After 15 minutes, tear up your bread and fling it in. Add another 250ml water (if you’re sceptical, add it a little at a time, but the bread sucks a lot of water up as it swells from bland boring crusts to soft and soggy pieces of deliciousness). Bring it to the boil again, then cover it to retain as much heat as possible (a lid, a plate, some tin foil) and turn the heat off. Leave it to stand for as long as you can bear it – I managed half an hour before I dived back in, but it’s one of those that improves the longer it stands around doing its thing, hanging out on the hob, developing its flavours…

When you’re ready to go, fling it in a blender and blitz it up. Dip your finger in and give it a quick taste – depending on your tomatoes it might be a little sharp – if that’s the case, just stir in a teaspoon of sugar to adjust it. Spoon it into a jar, stir in the oil to thin it – if you aren’t using it straight away the bits of bread bread will greedily soak up the juices – and store in the fridge until ready to use. Again, a good overnight rest will do wonderful, wonderful things to it, but if you can’t wait that long, pop your pasta into some water, bring to the boil, reduce to a simmer for 8-10 minutes. Drain it, spoon over your sauce, warm through and serve.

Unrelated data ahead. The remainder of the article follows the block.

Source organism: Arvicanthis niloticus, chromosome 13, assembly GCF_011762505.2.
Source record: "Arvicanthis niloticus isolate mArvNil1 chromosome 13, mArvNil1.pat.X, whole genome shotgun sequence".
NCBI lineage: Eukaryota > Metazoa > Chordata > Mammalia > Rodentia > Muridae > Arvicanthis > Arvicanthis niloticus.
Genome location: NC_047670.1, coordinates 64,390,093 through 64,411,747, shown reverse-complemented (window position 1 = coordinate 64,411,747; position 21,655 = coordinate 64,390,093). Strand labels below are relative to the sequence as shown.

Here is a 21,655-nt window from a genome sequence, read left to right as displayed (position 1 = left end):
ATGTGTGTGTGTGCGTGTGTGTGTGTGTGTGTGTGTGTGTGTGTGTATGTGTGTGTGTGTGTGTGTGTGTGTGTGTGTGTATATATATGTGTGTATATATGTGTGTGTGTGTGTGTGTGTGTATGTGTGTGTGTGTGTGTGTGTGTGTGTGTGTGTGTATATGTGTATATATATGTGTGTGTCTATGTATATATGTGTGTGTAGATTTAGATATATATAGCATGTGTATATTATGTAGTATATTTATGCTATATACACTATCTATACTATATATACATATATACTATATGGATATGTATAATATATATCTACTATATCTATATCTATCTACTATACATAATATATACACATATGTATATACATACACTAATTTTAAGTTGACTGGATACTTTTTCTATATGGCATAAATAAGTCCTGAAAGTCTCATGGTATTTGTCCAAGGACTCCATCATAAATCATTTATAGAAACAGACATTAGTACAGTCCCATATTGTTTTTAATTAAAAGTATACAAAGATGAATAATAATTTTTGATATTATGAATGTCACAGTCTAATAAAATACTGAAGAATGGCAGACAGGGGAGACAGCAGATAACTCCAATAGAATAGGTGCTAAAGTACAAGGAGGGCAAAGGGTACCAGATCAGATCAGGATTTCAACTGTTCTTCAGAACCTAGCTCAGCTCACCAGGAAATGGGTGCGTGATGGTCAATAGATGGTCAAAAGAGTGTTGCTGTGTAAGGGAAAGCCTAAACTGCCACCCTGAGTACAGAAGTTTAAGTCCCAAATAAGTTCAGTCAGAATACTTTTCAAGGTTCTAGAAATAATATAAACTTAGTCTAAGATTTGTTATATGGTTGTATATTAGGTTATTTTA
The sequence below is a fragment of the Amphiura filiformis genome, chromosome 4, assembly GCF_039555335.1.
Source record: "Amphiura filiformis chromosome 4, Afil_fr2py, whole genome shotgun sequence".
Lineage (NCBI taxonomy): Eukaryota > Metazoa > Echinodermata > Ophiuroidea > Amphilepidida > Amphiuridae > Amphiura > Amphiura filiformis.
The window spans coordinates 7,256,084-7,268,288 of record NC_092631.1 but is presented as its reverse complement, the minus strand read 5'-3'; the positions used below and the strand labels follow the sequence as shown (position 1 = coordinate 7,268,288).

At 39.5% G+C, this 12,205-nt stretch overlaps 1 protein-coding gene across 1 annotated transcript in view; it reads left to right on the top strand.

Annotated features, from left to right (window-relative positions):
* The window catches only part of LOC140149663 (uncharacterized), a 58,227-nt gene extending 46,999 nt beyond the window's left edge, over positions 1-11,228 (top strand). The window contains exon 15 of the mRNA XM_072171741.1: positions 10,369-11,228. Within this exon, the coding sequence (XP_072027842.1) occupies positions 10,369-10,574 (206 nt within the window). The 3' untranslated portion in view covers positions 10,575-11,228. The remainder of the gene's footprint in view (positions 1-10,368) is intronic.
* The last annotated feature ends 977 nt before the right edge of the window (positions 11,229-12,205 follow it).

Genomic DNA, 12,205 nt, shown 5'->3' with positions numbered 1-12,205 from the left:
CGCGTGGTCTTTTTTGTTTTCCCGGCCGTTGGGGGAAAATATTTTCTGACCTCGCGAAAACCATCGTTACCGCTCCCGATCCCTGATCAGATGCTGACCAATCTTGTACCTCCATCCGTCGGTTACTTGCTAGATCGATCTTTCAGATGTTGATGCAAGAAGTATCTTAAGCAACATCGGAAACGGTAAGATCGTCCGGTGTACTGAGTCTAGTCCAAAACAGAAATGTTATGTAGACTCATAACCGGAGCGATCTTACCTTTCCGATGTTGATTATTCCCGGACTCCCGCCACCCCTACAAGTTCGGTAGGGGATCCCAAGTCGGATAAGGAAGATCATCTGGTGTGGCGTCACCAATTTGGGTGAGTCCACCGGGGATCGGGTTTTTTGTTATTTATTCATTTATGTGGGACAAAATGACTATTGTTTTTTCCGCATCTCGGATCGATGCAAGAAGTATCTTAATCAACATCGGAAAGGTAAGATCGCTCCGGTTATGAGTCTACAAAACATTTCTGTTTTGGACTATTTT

*Prices are worked out at Sainsburys because that’s where I did my shopping this week, but things like carrots and onions are widely sold in many other places for similar prices. If you happen to find them ludicrously cheaper, please comment below as I’m sure my readers would love to know where the bargains are. Prices are also subject to change but are correct at the time of blogging. I worked them out like this:

Basics garlic 35p/2 bulbs. Basics table salt 25p/750g. Sunflower oil £4/3l. Basics tomatoes 35p/400g. Fresh basil 80p/28g. Giraffe bread £1/800g. Basics pasta shapes 35p/500g.

Jack Monroe. You can follow me on Twitter ( and Instagram ( and find me on Facebook at

…and if you enjoy my recipes, you might like one of my books – I like to direct people to the Hive, as they deliver to your local independent book store, or your house. They’re available in other places too, but I think the Hive is just great:

And there's still this much of this batch left! I might share it with the kids tonight... I'd better move it off my desk because I'm idly eating it with a spoon..!


  1. I had a mush load of left over tomato sauce and onion bread from weekend that had dried up. I squished it out onto foil, grilled it till it started to crisp then topped it with a slice of bacon and some grated cheese yummy!

  2. Jack,

    So glad that your new improved circumstances haven’t changed your outlook. Leftovers gone amok produces more for two instead of one! Thank you again!

  3. Reminds me of a favourite summer dish – Panzanella, which uses the same lovely flavours to make a salad. Check it out, it’s fabulous.